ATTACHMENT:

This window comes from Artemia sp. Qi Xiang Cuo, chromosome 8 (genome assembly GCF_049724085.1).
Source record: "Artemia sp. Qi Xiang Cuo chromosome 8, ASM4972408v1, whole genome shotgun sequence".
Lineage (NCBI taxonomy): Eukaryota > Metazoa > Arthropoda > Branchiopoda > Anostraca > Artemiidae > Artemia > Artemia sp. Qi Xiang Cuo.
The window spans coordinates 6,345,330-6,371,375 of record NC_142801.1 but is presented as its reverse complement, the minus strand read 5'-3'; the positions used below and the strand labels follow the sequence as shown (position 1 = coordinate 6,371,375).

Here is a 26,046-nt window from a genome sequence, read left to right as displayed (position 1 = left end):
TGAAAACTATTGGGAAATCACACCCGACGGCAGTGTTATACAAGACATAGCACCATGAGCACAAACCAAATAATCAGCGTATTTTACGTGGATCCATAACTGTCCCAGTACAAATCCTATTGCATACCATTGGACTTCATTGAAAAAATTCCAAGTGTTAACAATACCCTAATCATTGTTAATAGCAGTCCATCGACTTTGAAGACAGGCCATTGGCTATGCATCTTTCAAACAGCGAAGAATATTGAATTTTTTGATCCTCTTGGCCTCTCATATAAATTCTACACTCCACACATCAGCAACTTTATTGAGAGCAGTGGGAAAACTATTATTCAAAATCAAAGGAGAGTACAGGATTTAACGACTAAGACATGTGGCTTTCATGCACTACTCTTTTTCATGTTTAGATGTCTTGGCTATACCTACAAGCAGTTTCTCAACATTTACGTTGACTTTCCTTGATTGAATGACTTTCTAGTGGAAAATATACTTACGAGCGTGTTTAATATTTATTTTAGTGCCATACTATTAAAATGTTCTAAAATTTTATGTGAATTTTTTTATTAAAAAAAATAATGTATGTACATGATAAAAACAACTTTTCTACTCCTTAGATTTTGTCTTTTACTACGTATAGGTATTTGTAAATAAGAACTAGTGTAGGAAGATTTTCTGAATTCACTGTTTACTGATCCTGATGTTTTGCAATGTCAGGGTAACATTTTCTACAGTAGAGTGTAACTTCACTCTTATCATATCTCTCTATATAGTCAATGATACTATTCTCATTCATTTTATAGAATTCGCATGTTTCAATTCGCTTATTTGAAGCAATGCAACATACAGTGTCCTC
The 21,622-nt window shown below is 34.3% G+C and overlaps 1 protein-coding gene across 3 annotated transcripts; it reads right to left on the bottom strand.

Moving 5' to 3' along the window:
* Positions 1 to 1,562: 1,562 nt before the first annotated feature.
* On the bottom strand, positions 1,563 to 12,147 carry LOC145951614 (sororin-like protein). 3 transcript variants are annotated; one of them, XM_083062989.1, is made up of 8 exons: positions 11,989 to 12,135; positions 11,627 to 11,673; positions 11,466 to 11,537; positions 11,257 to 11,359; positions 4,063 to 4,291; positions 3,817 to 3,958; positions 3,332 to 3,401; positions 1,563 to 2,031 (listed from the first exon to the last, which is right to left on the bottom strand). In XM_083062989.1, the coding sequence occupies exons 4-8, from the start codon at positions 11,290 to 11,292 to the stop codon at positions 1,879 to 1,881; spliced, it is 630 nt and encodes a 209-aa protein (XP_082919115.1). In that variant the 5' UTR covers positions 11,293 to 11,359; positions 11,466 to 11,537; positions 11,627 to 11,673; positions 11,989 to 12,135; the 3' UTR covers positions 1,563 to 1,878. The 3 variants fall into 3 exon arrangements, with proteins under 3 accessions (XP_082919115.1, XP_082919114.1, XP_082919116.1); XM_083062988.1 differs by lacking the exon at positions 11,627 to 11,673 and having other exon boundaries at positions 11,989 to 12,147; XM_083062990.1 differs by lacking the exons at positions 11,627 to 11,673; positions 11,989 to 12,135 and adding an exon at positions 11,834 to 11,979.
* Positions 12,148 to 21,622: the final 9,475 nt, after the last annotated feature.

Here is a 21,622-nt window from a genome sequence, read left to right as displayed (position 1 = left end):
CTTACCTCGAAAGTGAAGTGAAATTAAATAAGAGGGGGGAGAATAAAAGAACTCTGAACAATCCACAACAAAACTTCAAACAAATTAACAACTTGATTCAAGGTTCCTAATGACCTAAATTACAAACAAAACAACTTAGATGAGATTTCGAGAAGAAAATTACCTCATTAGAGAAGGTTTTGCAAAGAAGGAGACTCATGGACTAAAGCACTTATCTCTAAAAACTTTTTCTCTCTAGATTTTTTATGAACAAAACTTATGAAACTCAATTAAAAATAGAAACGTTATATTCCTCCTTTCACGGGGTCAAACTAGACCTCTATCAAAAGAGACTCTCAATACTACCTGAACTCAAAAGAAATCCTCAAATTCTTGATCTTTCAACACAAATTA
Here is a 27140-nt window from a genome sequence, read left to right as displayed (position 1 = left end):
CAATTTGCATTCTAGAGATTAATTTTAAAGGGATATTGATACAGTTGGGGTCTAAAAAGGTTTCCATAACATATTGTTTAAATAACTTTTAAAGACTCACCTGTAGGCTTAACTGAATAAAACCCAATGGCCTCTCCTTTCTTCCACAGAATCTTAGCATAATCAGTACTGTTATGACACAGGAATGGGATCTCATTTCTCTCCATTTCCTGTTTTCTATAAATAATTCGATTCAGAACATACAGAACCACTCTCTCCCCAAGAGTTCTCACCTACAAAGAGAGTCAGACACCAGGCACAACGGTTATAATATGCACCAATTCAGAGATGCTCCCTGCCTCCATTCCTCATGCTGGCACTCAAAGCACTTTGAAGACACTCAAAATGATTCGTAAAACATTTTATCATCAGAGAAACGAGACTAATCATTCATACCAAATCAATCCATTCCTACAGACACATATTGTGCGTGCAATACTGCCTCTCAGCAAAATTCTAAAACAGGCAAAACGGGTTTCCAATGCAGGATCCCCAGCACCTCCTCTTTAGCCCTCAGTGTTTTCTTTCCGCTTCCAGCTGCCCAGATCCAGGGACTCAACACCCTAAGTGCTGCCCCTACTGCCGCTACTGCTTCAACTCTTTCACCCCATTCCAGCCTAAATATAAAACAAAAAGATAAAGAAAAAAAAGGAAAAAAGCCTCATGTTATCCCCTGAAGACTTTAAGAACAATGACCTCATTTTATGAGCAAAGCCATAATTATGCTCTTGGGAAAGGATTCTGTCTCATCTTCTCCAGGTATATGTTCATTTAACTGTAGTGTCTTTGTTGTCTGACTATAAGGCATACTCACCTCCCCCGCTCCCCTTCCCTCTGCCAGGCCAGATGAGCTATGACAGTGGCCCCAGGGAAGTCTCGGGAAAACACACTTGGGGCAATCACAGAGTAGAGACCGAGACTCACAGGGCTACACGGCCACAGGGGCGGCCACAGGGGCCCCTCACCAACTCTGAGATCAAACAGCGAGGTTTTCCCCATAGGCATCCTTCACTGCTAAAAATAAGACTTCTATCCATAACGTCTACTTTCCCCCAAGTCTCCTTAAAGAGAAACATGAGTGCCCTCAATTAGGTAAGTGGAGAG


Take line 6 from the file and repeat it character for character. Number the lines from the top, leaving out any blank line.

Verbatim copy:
TGAAAACTATTGGGAAATCACACCCGACGGCAGTGTTATACAAGACATAGCACCATGAGCACAAACCAAATAATCAGCGTATTTTACGTGGATCCATAACTGTCCCAGTACAAATCCTATTGCATACCATTGGACTTCATTGAAAAAATTCCAAGTGTTAACAATACCCTAATCATTGTTAATAGCAGTCCATCGACTTTGAAGACAGGCCATTGGCTATGCATCTTTCAAACAGCGAAGAATATTGAATTTTTTGATCCTCTTGGCCTCTCATATAAATTCTACACTCCACACATCAGCAACTTTATTGAGAGCAGTGGGAAAACTATTATTCAAAATCAAAGGAGAGTACAGGATTTAACGACTAAGACATGTGGCTTTCATGCACTACTCTTTTTCATGTTTAGATGTCTTGGCTATACCTACAAGCAGTTTCTCAACATTTACGTTGACTTTCCTTGATTGAATGACTTTCTAGTGGAAAATATACTTACGAGCGTGTTTAATATTTATTTTAGTGCCATACTATTAAAATGTTCTAAAATTTTATGTGAATTTTTTTATTAAAAAAAATAATGTATGTACATGATAAAAACAACTTTTCTACTCCTTAGATTTTGTCTTTTACTACGTATAGGTATTTGTAAATAAGAACTAGTGTAGGAAGATTTTCTGAATTCACTGTTTACTGATCCTGATGTTTTGCAATGTCAGGGTAACATTTTCTACAGTAGAGTGTAACTTCACTCTTATCATATCTCTCTATATAGTCAATGATACTATTCTCATTCATTTTATAGAATTCGCATGTTTCAATTCGCTTATTTGAAGCAATGCAACATACAGTGTCCTC